It might seem self-evident that replacing founders would help firm performance. If investors are rational and add value by monitoring the firm, then they should not replace founders unless doing so is beneficial. However, if investors think that they are better informed than the founders but are often incorrect, replacement could be generally detrimental. For example, investors may underestimate the influence of a founder and thus the negative impact of their departure. Moreover, even if investors are correct that the founder should leave the company, removing a founder may have unintended negative consequences such as if loyal-to-the-founder employees become disenchanted and leave. Investors sensitive to that risk may instead try to retain the replaced founder in a different role, but the founder may thwart this plan by refusing to stay once replaced.

To address the issue of the effect of founder replacement on firm outcomes, in our paper we construct a novel database of VC-backed founders and their replacements. The data builds on the VentureSource repository of entrepreneurial firms, financings, investors and executives. A multi-pronged data collection identified founders as well as their replacements for firms founded between 1995 and 2008. Some 15% of the 11,929 firms have at least one founder replacement in our sample period, almost 40% of whom appear to stay at the startup after they are replaced. The first major question that we ask is whether these replacements correlate with startup firm exit outcomes.

Naive regressions show a negative correlation between founder replacement and liquidity events. The negative correlation between replacement and subsequent performance could be explained by selection if investors choose to replace a founder when a startup is in trouble or because a highly qualified replacement is hard to find (including when founders relinquish their role voluntarily). We then instrument for founder replacement using a plausibly exogenous shock to the supply of executives who might serve as suitable replacements: changes in the enforceability of employee non-compete agreements. Non-compete agreements have frequently been shown to restrict the mobility of workers, especially technologists and executives in the sorts of high-potential industries VCs tend to invest in. Thus the ability of an investor to attract a qualified replacement may depend on the extent to which non-compete agreements are enforceable. We assess the impact of non-compete agreements by exploiting staggered changes in 14 states, some of which tightened enforceability while others loosened enforceability. Founders are less (more) likely to be replaced when non-compete enforceability has been strengthened (weakened).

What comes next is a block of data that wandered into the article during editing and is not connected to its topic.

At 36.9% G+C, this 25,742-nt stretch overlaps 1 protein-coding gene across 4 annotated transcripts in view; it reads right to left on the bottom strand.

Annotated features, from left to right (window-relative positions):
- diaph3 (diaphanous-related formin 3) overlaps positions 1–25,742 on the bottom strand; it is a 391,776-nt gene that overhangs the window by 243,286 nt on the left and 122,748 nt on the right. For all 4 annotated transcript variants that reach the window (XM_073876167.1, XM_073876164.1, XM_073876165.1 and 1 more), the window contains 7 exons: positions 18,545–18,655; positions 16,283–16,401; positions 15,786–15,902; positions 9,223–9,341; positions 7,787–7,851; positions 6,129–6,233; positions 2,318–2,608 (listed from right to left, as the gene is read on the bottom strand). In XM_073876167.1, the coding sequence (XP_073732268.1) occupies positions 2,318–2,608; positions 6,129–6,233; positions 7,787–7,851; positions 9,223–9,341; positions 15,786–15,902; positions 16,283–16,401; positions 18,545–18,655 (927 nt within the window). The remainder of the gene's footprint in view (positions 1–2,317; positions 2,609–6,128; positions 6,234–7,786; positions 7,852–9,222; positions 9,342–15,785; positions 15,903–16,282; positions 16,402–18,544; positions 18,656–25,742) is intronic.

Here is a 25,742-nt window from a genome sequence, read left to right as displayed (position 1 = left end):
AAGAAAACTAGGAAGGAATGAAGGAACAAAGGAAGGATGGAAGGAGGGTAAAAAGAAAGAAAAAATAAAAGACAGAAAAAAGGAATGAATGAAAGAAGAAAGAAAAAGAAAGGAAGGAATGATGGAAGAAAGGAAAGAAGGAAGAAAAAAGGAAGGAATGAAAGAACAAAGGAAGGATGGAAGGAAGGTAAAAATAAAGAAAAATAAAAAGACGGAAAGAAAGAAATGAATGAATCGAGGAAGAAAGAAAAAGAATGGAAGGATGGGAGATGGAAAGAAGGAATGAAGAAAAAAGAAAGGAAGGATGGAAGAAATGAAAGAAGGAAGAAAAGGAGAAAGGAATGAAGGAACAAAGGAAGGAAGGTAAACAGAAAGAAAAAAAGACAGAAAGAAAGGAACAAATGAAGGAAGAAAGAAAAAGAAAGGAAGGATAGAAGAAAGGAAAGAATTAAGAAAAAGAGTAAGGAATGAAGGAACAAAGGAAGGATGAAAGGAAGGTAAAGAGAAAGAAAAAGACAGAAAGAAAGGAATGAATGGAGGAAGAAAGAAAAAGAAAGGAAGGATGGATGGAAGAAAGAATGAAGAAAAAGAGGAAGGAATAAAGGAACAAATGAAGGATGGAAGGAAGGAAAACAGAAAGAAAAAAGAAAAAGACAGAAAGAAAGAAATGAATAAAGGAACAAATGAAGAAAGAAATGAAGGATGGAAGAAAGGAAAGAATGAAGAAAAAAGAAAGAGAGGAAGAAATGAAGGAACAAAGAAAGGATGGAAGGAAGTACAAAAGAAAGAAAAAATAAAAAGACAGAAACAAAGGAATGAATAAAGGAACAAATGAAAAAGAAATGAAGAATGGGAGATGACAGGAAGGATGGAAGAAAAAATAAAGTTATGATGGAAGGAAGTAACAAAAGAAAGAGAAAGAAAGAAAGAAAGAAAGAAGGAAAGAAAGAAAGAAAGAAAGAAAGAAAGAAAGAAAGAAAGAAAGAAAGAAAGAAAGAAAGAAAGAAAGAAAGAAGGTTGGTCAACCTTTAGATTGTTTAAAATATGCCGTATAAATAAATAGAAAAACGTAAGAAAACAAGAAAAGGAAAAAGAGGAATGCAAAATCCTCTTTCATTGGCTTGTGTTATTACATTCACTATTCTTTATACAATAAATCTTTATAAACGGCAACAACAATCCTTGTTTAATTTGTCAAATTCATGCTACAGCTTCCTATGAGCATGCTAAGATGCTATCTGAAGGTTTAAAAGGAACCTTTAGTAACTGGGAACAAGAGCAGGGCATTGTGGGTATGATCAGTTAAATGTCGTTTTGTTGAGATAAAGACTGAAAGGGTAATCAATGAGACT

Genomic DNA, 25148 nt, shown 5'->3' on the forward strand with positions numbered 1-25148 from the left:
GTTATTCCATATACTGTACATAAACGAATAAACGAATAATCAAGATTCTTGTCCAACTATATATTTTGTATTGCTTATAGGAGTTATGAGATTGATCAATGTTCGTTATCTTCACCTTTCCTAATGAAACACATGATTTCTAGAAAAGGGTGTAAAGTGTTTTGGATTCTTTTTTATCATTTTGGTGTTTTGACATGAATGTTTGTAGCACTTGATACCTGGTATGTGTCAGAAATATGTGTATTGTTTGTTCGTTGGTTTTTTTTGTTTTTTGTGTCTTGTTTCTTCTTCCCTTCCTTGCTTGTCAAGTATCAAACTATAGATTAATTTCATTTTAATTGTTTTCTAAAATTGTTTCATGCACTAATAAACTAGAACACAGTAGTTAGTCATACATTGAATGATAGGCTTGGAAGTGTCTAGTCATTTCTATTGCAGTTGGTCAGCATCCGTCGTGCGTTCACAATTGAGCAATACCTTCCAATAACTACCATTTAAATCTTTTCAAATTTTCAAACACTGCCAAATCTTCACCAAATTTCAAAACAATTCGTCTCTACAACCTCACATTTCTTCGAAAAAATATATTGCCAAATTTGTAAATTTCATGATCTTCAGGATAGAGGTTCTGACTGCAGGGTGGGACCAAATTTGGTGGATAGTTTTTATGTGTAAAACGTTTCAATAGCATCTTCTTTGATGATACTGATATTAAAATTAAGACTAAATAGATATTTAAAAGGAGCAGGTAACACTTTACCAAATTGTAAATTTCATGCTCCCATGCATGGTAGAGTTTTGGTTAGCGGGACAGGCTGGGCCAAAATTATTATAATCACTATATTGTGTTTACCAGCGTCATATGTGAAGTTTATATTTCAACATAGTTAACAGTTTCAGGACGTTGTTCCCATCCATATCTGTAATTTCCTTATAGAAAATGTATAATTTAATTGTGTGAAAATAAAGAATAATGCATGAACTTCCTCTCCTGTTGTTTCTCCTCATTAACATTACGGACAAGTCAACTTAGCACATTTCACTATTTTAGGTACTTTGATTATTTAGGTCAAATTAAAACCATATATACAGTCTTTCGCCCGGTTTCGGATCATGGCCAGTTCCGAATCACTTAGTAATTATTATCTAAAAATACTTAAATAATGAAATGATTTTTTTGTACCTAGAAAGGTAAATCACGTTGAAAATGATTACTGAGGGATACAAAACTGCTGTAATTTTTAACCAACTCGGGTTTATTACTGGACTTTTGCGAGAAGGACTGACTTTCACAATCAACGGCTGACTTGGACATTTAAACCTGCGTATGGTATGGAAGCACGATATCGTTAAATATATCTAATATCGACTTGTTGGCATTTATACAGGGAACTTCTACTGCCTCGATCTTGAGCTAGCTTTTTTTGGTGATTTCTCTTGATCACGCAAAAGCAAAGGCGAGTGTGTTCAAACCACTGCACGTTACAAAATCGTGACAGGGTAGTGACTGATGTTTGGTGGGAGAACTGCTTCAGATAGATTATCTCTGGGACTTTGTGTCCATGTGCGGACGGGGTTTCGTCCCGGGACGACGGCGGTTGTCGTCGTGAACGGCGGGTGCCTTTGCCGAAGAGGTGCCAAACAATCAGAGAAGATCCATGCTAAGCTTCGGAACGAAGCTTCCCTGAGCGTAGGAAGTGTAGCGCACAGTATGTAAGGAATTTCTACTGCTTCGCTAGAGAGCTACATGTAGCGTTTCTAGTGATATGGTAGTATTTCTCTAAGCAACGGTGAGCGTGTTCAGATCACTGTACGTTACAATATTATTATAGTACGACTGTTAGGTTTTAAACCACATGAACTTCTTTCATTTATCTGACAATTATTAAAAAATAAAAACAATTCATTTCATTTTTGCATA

Instrumenting for founder replacement with these policy changes shows that replacement increases the likelihood of achieving a high-quality liquidity event such as an IPO or attractive acquisition. Decomposition of the instrumented results reveals that replacing founders with C-level is more consequential than replacing founders in lower roles. Interestingly, replacement appears to help more when replaced founders leave the startup after relinquishing their role.

Taken together, these findings point to the role of venture capitalists in professionalizing their portfolio companies by replacing founders with more experienced executives. Insofar as venture capitalists play an important role in both the decision to replace founders and identify their replacements, the positive causal effects we find establish a mechanism by which VCs add value to their portfolio firms.

The complete paper is available for download here.